Try adding 10nF capacitor to your ADC input. This will provide charge storage >1000 times greater then the sampling capacitance of the ADC.
This is not as simple as it seems. The ADC internal capacitor is located on the other side of the ADC sample/hold switch. This internal capacitor is only connected to the ADC analog input pin for a brief moment. It is more a matter of charge transfer to the internal capacitor when the sample/hold gate is turned on, than it is about external charge storage.

Adding a capacitor can change the voltage phase relationship at the ADC input. If the ADC input voltage is not changing rapidly, the added capacitor will improve the charge transfer to the sample capacitor. It will help compensate for a higher than 10k input resistance after the added cap reaches full charge. Since the added cap is not affected by the sample/hold switching, its ability to change voltage will be determined by the time constant on a continuous basis. If the signal does change rapidly then the circuit impedance and phase relationships need to be evaluated to see if adding an external cap will hurt or help.

Mike I totally agree that the capacitor does have limitations, however I don't belive that a gas sensor sampling needs more then 1 sample per second.

Peter

Quote:
MegaUSBFreak, could you explain further why a 10kohm resistor would provide no more accuracy. If the lower valued resistor will not provide more accuracy I can add the op-amp as a buffer and then see how much difference I see.

The 10 kOhms value come from the AVR datasheet. The inputresistance should be lower than the 10kOhms to charge the AVR internal S/H capacitor fast enough to get errlrs less than specified. If the resistance is higher then you may see wrong ADC output values. But it´s not that with 9999 OHms everything is OK and with 10001 Ohms everything is bad.
If you use a resistor devider, then you devide down the signal and lower the impedance. The absolute error gets lower because the impedance is lower, but at the same time you lower the signal and the relative error increases. You gain nothing.

If you have a source with 100k output impedance and put externally a resistor devider with 20k and 20k, then the ADC input impeadance is about 10k, but the signal decreases to 1/7.

Klaus
********************************
Look at: www.megausb.de (German)
********************************

High impedance is a problem when switching channels on the ADC multiplexer. If this is the only ADC channel you use, you are good. The capacitor is also a good idea. Or you can use an op amp.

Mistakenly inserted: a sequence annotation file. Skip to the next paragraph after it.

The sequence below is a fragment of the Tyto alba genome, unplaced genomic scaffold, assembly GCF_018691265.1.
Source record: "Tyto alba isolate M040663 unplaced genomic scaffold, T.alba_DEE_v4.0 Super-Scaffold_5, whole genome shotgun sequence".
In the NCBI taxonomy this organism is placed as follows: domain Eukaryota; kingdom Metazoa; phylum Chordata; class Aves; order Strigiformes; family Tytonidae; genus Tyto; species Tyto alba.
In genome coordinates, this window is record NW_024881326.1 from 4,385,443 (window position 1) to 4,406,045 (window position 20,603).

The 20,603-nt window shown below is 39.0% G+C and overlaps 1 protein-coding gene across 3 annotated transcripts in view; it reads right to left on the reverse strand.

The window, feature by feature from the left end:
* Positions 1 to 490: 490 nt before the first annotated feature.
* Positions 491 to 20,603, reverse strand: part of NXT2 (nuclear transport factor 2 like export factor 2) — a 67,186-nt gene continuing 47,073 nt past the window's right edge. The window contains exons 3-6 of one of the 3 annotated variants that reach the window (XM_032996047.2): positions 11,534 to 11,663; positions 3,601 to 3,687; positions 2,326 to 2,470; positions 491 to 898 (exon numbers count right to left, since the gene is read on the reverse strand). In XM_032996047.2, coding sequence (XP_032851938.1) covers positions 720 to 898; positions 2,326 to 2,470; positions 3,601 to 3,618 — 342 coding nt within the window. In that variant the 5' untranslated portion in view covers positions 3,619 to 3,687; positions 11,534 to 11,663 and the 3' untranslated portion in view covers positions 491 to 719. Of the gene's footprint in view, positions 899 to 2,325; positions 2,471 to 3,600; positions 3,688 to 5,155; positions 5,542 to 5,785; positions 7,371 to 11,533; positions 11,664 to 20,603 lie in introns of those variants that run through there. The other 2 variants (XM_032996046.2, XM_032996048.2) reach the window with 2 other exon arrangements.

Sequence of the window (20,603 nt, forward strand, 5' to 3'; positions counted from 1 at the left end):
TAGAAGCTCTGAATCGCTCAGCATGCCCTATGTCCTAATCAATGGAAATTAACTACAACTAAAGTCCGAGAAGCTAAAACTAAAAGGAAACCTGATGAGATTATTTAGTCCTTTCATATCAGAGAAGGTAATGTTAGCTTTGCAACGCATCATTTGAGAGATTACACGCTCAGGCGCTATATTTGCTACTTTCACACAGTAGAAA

I don't think the voltage divider helps. You have a low impedance to discharge the internal ADC capacitor, but you still have a high impedance to charge it.

Quote:
If this is the only ADC channel you use, you are good.

I see this more critical.
Some SAR converters charge the S/H capacitor to a special value during conversion. AFAIK TI chrges to VRef.
So after every conversion the S/H capacitor has to be charged a new to the input voltage.

Don´t know if the AVRs work the same way.

Klaus
********************************
Look at: www.megausb.de (German)
********************************

I am going to be using three adc inputs in the final design. Now, with two single channels operating and comparing it to a high quality voltmeter the adc is accurate to 9 bits. This is using a 100nF cap. I will do more testing with three channels once i have the other sensor.

Josh

Quote:

Now, with two single channels operating and comparing it to a high quality voltmeter the adc is accurate to 9 bits.

That ain't really good enough [the high-quality voltmeter]. For that last bit, there are a lot of places to look that don't even involve the ADC per se. Calibration of the meter. Grounding of the signal. Analog ground plane. Math rounding. Absolutely no jitter on the signal. or on AVcc. or on AGnd. or on ARef. Does averaging multiple readings change the result? [it does for me. 10ms sampling 50x and taking the average every 500ms. and displaying/using that tends to give rock-steady results, since most jitter that I see is 60-cycle hum. I've never worried about that last half-bit inside the ADC since the real-world signal is a lot crappier than that.]

Lee

You can put lipstick on a pig, but it is still a pig.

I've never met a pig I didn't like, as long as you have some salt and pepper.